scharrison's blog

NC Legislature's new sexual harassment training falls short


Required for staffers, but voluntary for powerful lawmakers:

When the N.C. General Assembly’s top staffer announced plans last week to roll out sexual harassment training for state lawmakers and legislative employees, some state lawmakers hailed the move as a good first step.

But women’s rights advocates and experts in workplace sexual harassment tell Policy Watch that the training, which is voluntary for lawmakers, might not go far enough. “This strikes me as not a real effort to effect meaningful change,” said Laura Noble, a North Carolina attorney who specializes in workplace litigation and sexual harassment.

At least one of the drawbacks for keeping this "voluntary" for lawmakers has to do with perception. While those who are prone to unethical behavior usually don't realize it, and would likely skip the training, those who aren't prone to that consider themselves enlightened enough to not need it. But a big part of this training is designed to teach that second (and hopefully much larger) group how to spot red flags, and take steps to intervene when necessary. And it's almost always necessary, if you really want to stop the behavior. Which brings up a third group of people, who are not abusers but also want to maintain plausible deniability that anything wrong is happening right in front of their noses. In many ways, that last group is worse than the first. Here's more:

NC Republican chastised for falsely claiming she's a nurse

And I bet she doesn't have a bridge for sale, either:

A North Carolina legislator misidentified herself as a registered nurse until recently, when the state Board of Nursing contacted her and asked her to stop. State Rep. Beverly Boswell, a Republican from Dare County, is a medical assistant and phlebotomist — someone who's trained to draw blood — who was first elected in 2016 to represent NC House District 6. A member of the NC House health committee, Boswell has filed bills to allow chiropractors to conduct physical examinations, establish life at conception and exempt some eye surgeries from the state's permitting laws, among other health-related bills.

Boswell identified herself as a registered nurse on her campaign website and Facebook page until mid-March, when the N.C. Board of Nursing, responding to a complaint, asked her to stop doing so, board spokesman David Kalbacker said on Tuesday.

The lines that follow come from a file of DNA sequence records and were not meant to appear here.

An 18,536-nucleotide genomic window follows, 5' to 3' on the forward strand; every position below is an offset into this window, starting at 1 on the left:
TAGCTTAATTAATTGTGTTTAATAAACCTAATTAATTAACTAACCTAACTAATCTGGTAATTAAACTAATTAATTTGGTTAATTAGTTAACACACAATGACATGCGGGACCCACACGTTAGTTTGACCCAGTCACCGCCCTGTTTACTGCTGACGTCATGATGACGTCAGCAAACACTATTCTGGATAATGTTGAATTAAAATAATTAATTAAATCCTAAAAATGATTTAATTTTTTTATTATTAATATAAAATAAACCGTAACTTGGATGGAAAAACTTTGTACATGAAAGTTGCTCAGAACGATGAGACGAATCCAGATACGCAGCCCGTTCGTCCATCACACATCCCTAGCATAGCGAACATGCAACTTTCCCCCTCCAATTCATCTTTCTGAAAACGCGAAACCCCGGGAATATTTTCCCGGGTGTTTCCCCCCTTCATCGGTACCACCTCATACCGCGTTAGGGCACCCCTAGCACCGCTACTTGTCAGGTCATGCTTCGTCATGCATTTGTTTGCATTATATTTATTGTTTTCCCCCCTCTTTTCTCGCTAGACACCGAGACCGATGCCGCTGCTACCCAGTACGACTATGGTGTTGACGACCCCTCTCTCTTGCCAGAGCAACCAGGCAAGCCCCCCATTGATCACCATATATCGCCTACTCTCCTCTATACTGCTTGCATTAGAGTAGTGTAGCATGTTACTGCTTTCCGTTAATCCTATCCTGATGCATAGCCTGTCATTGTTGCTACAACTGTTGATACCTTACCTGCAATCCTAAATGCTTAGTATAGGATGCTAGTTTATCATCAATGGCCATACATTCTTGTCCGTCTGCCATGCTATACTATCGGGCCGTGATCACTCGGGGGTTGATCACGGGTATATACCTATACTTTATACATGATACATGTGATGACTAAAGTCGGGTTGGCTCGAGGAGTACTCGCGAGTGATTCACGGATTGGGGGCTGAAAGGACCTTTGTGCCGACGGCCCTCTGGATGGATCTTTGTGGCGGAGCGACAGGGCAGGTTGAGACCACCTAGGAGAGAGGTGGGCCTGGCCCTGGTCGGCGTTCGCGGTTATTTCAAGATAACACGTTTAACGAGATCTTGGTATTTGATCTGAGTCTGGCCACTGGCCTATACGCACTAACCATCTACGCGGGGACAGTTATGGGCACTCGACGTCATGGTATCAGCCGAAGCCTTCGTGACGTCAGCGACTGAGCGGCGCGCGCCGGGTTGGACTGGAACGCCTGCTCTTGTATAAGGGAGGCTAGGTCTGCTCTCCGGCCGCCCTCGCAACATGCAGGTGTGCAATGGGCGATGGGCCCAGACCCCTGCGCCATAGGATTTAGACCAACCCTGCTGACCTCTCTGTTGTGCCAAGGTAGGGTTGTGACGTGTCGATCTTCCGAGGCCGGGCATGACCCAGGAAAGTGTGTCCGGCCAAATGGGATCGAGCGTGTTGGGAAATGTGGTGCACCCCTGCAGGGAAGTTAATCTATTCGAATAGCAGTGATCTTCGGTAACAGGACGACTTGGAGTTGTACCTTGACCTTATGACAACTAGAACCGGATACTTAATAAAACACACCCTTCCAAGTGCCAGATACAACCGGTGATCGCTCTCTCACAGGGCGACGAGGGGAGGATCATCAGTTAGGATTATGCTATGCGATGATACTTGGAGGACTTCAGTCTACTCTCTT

I'm sure she could still get a job at one of those Crisis Pregnancy Centers, since being adept at bullshit is pretty much the only qualification...

Why Roy Cooper should *not* choose Burley Mitchell as #9

His support for bible-thumping Paul Newby cannot be ignored:

Tom Fetzer, a former state GOP chairman and former Raleigh mayor, said that he has formed an independent expenditure campaign finance group along with two former Supreme Court chief justices, Burley Mitchell and I. Beverly Lake Jr., designed to assist in the re-election of Newby. It is called the North Carolina Judicial Coalition.

This one is bad enough to warrant two strikes against Mitchell. First, for supporting the worst Justice who has ever donned one of those robes, and second for being a conduit for hundreds of thousands of dollars to influence such an important election, with a lot of that money coming from out of state. And strike number three is the fact Burley Mitchell has snuggled into Art Pope's network of bent think-tanks, joining such notables as Virginia Foxx (ugh) and Robert Shibley of FIRE, notable for pushing the worst campus speakers and whining when administrations don't want White Supremacists marching around. Do we want this man casting the tie-breaking vote on NC's election issues? That was a rhetorical question...

Tuesday Twitter roundup

Inducted into the hall of shame:

I seem to recall several folks telling me we shouldn't engage in opposition research during that campaign, that we should just present positives of our candidate because voters were tired of negative ads. Apparently they weren't tired enough...